Skull Splitter…the name itself sends shivers down my spine. There are no nice images that can be evoked by the words ‘skull’ and ‘splitter’. Various weapons split skulls, which isn’t a good thing. Hangovers and headaches also split skulls, albeit in a much more survivable way. So this is a beer that will attempt to cleave my head it in twain, and leave me with the mother of all hangovers…sigh. Maybe it won’t be so bad, perhaps the name is a smokescreen for a light, insipid brew…wait, it’s Scottish, and it’s 8.5%ABV…oh no
The bottle says:
There’s a burly looking Viking on the front (oh yeah, Vikings also split skulls) A passage on the rear label tells that this particular Viking is named Thorfinn Hausakljufr – he was the 7th Viking Earl of Orkney who was given the pleasant nick-name of ‘Skull Splitter’. He is the beers namesake, which just adds to my fears. Above Thorfinn are the words ‘5000 years in the making’….but there’s nothing immediately obvious about what this claim relates to. Old Thorfinn was the Earl around 950AD, which is just over 1000 years ago…so that’s not it. 5000 years ago puts us around the 3000BC, which is (arguably) when the first evidence of beer is found – give or take a few thousand years. Is this beer claiming it’s the epitome of the beer making process? Or just that this beer is the result of 5000 years of brewing? Doesn’t that mean all other modern beers are ‘5000 years in the making’?! Perhaps I’m thinking too much about this, or maybe I’m procrastinating to avoid my imminent skull destruction. Time to man up and drink!
The body is brown and murky with a red tinge (maybe blood!?) The head is big, thick and rocky, and the colour of overflowing cola. The aromas are strong; molasses, some tar, a little bluegum honey. The alcohol dominates the palate, even when the drink is cold. There’s some cinnamon, maybe vanilla essence, some burnt butter and caramel too. This leads to some single malt whiskey in the aftertaste…nice way to finish. The body is surprisingly silky and enjoyable…and my head is still in one piece.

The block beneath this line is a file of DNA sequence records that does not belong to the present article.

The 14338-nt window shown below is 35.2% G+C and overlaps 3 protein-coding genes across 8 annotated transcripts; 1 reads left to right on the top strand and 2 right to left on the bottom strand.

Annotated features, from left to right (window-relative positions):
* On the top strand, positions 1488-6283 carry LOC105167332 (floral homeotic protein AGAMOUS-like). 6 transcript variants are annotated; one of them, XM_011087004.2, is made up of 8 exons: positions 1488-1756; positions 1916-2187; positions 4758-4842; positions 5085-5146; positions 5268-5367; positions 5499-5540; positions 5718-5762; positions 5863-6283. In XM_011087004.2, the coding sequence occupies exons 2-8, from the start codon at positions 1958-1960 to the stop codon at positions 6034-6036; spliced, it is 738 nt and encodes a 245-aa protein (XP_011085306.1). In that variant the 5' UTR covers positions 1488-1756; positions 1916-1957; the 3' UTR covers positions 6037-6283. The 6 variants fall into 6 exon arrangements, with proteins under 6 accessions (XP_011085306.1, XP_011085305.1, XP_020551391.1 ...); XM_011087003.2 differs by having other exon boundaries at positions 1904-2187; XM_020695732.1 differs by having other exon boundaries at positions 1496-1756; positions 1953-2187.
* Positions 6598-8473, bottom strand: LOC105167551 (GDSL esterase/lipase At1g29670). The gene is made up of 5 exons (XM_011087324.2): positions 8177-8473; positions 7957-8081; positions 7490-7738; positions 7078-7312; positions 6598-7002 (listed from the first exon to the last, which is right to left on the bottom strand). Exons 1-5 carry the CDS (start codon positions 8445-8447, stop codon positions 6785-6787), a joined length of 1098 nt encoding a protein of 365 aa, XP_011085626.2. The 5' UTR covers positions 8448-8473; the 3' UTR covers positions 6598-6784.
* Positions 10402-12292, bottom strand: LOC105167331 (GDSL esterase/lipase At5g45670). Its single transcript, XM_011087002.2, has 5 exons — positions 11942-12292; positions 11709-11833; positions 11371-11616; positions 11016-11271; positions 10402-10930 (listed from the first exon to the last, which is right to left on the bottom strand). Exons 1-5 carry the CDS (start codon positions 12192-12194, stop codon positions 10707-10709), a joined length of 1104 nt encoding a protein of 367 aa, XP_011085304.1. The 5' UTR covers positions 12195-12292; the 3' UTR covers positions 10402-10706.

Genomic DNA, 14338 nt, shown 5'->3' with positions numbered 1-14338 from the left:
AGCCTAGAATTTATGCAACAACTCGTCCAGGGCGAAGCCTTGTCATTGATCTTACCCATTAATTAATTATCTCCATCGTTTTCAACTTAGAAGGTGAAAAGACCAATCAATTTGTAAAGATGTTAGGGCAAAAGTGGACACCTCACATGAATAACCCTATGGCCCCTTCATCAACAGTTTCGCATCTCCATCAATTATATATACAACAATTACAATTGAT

There’s pepper and other spices on the nose now, and you can smell the alcohol sweetness too. The flavours are constantly changing…there’s some strong red wine tannins, accompanied by dark fruit and some cherry liqueur in the aftertaste. By the end of the glass you may as well be drinking a smooth Cabernet Sauvignon…it’s full of spicy and fruity flavours that are pushed around by a pleasantly subdued alcohol.
Skull Splitter – such an aggressive name for such a lovely and delicately approachable beer. A beer that also thinks it’s a whisky and a red wine…and somehow manages to be all three at once. Every sip presented me with different flavours and aromas, all of which were awesome. This is a fantastic beer, something to sit with and savour. To all the red wine drinkers who dislike the ‘cretin’ drink known as beer – try this, and be converted.